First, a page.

Postby Text_Edifice » Thu Dec 13, 2018 8:32 am

I play older tube amps too and am very conscious of removing death caps etc. and making sure they're properly maintained. But...

Do you do this with all your guitars or is it just in cases like this where you use series wiring?
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Re: The Sphinx Guitar build

Postby chrisp » Thu Dec 13, 2018 9:28 am

Text_Edifice wrote:Do you do this with all your guitars or is it just in cases like this where you use series wiring?


It's so simple and cheap that I do it on all my guitars. That way I don't have to think when plugging in, I know they all have the cap in place. It does mean rewiring non-DIY guitars, but I tend to do that anyway. I don't think I have 'standard' wiring in anything except my Ovation semi-acoustic, and that has no earth circuit connection to the strings anyway.
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Re: The Sphinx Guitar build

Postby Text_Edifice » Thu Dec 13, 2018 5:36 pm

That's a really good idea - do you need to use 470nf to hi-pass(?) DC or can the (farad) value be smaller?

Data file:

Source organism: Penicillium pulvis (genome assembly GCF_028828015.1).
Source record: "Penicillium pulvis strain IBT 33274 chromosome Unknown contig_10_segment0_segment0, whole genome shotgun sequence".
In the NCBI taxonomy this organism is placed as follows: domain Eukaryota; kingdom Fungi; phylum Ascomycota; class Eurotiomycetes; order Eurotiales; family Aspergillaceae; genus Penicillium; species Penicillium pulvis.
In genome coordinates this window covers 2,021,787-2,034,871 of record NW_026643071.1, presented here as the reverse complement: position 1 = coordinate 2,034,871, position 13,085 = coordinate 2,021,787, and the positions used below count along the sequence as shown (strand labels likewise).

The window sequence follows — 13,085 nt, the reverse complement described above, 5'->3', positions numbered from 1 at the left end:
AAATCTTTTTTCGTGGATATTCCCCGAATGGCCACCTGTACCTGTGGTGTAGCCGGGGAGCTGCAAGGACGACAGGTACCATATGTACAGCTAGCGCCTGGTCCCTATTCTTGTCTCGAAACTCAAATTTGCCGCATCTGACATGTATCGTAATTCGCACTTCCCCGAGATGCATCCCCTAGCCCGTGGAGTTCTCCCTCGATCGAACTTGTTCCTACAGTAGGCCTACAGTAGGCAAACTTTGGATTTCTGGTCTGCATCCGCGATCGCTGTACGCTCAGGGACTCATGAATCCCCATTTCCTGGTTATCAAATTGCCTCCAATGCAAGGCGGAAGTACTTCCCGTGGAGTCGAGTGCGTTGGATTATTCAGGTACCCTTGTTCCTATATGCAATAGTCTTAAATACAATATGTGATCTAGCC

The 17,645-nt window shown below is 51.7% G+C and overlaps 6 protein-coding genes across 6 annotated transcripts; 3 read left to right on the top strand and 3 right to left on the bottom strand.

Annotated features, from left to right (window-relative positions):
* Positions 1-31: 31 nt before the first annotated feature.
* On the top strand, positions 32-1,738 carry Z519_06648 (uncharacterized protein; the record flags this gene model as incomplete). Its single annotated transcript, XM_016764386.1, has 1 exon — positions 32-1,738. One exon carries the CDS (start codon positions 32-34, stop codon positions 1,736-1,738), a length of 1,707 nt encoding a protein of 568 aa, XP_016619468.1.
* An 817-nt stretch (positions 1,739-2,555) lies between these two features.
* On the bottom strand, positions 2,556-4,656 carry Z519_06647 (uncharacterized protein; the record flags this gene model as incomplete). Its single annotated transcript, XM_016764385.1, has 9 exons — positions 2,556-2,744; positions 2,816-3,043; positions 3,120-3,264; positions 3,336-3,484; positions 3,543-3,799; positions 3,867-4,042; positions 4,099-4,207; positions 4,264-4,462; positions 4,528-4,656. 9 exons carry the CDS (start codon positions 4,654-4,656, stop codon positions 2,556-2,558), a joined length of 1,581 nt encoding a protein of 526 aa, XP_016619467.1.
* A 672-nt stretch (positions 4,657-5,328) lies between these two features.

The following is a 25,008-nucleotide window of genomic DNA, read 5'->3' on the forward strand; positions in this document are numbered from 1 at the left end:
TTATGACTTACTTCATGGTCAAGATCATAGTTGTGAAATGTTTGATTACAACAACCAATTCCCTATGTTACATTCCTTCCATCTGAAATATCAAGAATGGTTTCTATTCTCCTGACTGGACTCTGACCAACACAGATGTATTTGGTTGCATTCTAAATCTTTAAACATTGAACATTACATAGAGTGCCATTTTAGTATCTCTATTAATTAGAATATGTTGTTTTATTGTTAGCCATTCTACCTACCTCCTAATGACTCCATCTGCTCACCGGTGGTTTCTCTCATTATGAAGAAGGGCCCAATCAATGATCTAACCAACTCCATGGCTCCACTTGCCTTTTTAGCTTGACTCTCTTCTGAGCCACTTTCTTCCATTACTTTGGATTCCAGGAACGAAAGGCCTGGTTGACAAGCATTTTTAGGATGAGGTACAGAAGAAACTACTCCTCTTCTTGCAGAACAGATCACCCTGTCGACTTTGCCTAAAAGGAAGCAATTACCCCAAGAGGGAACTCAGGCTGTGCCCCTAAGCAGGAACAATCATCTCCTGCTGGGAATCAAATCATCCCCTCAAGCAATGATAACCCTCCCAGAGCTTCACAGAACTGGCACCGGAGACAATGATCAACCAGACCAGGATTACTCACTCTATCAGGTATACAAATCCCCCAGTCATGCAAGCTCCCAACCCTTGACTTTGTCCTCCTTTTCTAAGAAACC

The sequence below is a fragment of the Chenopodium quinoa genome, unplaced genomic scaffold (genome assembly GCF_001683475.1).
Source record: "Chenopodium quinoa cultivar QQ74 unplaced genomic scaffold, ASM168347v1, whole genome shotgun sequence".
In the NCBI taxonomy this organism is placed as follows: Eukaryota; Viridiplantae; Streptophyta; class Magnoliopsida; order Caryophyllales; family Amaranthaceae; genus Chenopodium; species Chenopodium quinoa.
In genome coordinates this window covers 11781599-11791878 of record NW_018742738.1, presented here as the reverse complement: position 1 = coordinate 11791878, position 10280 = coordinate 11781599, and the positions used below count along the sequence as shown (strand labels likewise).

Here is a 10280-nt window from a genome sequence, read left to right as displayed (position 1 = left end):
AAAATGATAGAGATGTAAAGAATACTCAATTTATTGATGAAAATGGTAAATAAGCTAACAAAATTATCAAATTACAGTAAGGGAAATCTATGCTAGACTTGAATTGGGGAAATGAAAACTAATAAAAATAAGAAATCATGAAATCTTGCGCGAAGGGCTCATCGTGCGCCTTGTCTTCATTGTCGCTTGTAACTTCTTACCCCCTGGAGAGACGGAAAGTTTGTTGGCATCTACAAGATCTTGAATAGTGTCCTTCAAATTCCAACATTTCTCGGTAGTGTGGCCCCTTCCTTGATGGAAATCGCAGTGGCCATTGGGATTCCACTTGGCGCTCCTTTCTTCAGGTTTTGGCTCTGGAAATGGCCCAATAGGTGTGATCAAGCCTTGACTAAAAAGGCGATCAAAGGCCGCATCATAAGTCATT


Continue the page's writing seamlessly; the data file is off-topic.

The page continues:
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Re: The Sphinx Guitar build

Postby chrisp » Fri Dec 14, 2018 10:43 am

I use 470nf 630V simply because you can buy it as a greencap from Jaycar that doesn't take up too much real estate in the control cavity routing, and the value is large enough to soak up a bit of power and allow something else to blow up first. Actually, a 330nf 400V MKT would be a good if you can find one.

The original idea is from the discontinued guitarnuts forum - forgive me if I post a longish quote that explains it all -

Guitarnuts wrote:I've had a few people ask why I specify a 400V capacitor when guitar circuits usually only have a few millivolts on them. The reason is simple, that capacitor is what stands between you (via the grounded strings) and your amplifier. Some vintage tube amps could fail such that they put a potentially lethal DC voltage on the "ground" side of the jack. This type of failure is extremely rare, but why take the chance? The 400V capacitor won't break down like a 35V capacitor would in the admittedly extremely unusual case where you might plug into a "killer" amp. A 250V capacitor is also acceptable as it will probably stand up to 300V or so for at least several seconds. Note that the OEMs don't seem all that worried, most guitars have the strings grounded directly without any isolation.